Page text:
Mr. Redmond: To ask the Secretary of State for Defence under what circumstances United Kingdom air

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defence ground environment controllers are permitted to provide a radar service to aircraft under their control using a radar picture generated by an airborne warning and communications system aircraft; and what plans he has to change these rules. [9876]

Mr. Soames: UK air defence ground environment controllers are not permitted to provide a radar service to aircraft under their control using a radar picture by AWACS aircraft. There are currently no plans to change this.

Mr. Redmond: To ask the Secretary of State for Defence under what circumstances UK air defence ground environment controllers are permitted to provide a radar service to aircraft under their control using a radar picture generated by more than one ground-based radar; and what plans he has for changes to these rules. [9836]

Mr. Soames: UK air defence ground environment controllers provide a radar service to aircraft under their control with a single radar selected and are not permitted to provide such a service using more than one ground-based radar. There are currently no plans to change this.

Radiation Experiments

Mr. Matthew Taylor: To ask the Secretary of State for Defence (1) what follow-up tests his Department has conducted on the long-term effects of radiation experiments on volunteers at (a) Harwell and (b) Porton Down; [10206]

Mr. Soames: It is important to draw a distinction between studies involving minimal amounts of radioactive material used as a tracer and so-called radiation experiments in which individuals are exposed to high doses of radiation in order to assess the damage produced. All studies carried out by my Department, including those carried out on volunteers attending Porton Down, were in the former category. Consequently, no follow-up action was deemed necessary by Porton Down. Consent forms were not in use in the 1950s/early 1960s when the studies involving radio-labelled tracers were conducted at Porton Down.

Matters relating to Harwell are the responsibility of my right hon. Friend the President of the Board of Trade.

Mr. Taylor: To ask the Secretary of State for Defence if he will place in the Library copies of the guidelines issued by his Department to (a) the Harwell medical ethics committee regarding radiation experiments on humans and (b) the Committee for the Safety of Human Experiments, the medical sub-committee of the Defence Scientific Advisory Council, and the independent ethics committee regarding radiation experiments on humans at Porton Down. [10209]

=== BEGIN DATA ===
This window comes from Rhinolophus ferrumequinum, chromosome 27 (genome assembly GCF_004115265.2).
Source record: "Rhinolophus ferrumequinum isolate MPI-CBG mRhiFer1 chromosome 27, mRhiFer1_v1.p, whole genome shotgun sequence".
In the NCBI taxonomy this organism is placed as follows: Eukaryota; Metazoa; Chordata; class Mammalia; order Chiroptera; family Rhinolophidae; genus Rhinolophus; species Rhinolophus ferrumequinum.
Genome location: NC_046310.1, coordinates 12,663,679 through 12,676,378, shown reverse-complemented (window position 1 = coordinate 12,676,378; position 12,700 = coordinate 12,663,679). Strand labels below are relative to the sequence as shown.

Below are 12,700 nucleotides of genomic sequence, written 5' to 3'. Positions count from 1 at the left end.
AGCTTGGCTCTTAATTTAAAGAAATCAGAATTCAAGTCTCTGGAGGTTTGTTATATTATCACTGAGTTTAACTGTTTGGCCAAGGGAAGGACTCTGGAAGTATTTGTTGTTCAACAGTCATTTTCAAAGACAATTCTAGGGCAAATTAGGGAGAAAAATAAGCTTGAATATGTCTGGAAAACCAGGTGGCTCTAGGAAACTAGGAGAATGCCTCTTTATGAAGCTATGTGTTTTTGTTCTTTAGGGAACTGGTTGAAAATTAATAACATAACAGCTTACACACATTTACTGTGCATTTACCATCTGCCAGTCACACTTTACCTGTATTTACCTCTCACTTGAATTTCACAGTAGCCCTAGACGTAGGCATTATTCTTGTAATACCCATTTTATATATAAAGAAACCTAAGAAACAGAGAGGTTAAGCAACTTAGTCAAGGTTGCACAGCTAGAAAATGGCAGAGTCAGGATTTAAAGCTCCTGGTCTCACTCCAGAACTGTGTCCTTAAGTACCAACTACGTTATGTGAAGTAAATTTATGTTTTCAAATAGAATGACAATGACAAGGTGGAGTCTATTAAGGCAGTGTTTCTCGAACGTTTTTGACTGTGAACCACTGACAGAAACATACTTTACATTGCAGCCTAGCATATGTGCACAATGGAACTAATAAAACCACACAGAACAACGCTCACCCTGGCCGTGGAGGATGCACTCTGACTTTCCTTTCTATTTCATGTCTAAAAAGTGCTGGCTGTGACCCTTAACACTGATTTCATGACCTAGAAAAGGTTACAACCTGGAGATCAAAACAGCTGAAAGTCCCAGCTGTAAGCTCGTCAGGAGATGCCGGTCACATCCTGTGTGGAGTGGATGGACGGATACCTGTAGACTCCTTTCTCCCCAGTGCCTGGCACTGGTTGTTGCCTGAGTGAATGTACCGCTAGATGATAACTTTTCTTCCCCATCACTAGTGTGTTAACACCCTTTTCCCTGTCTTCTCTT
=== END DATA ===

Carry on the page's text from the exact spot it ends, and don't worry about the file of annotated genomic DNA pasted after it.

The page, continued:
Mr. Soames: All studies involving volunteers at Porton Down are governed by the principles for ethical control of human experiments as stated in the Nuremburg code, the Helsinki declaration and the guidelines of the Royal College of Physicians. My Department does not issue guidelines to the independent ethics committee of experts who oversee the volunteer programme at Porton Down.

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Porton Down has not carried out any radiation experiments on humans. Work carried out in the 1950s and early 1960s involved the use of radio-labelled tracer materials in decontamination and medical evaluations and was subject to the normal ethical controls.

Matters relating to Harwell are the responsibility of my right hon. Friend the President of the Board of Trade.

Low Flying

Mr. Redmond: To ask the Secretary of State for Defence what information is made available to civil operators concerning the activity status of low-level overland training areas. [9874]

Mr. Soames: I refer the hon. Member to the answer I gave him on 8 February 1996, Official Report, columns 356-57.

Tornado F3

Mr. Redmond: To ask the Secretary of State for Defence what is the capability of the identification friend or foe system in the Tornado F3 aircraft to receive the secondary surveillance radar codes of civil aircraft. [9879]

Mr. Soames: The Tornado F3 is able to receive secondary surveillance codes of civil aircraft, provided it has been notified of the civil aircraft's code number. In common with other military aircraft and our allies, civil aircraft are located chiefly through use of the F3's primary radar and visual identification. These techniques augment procedural separations enforced by air traffic authorities.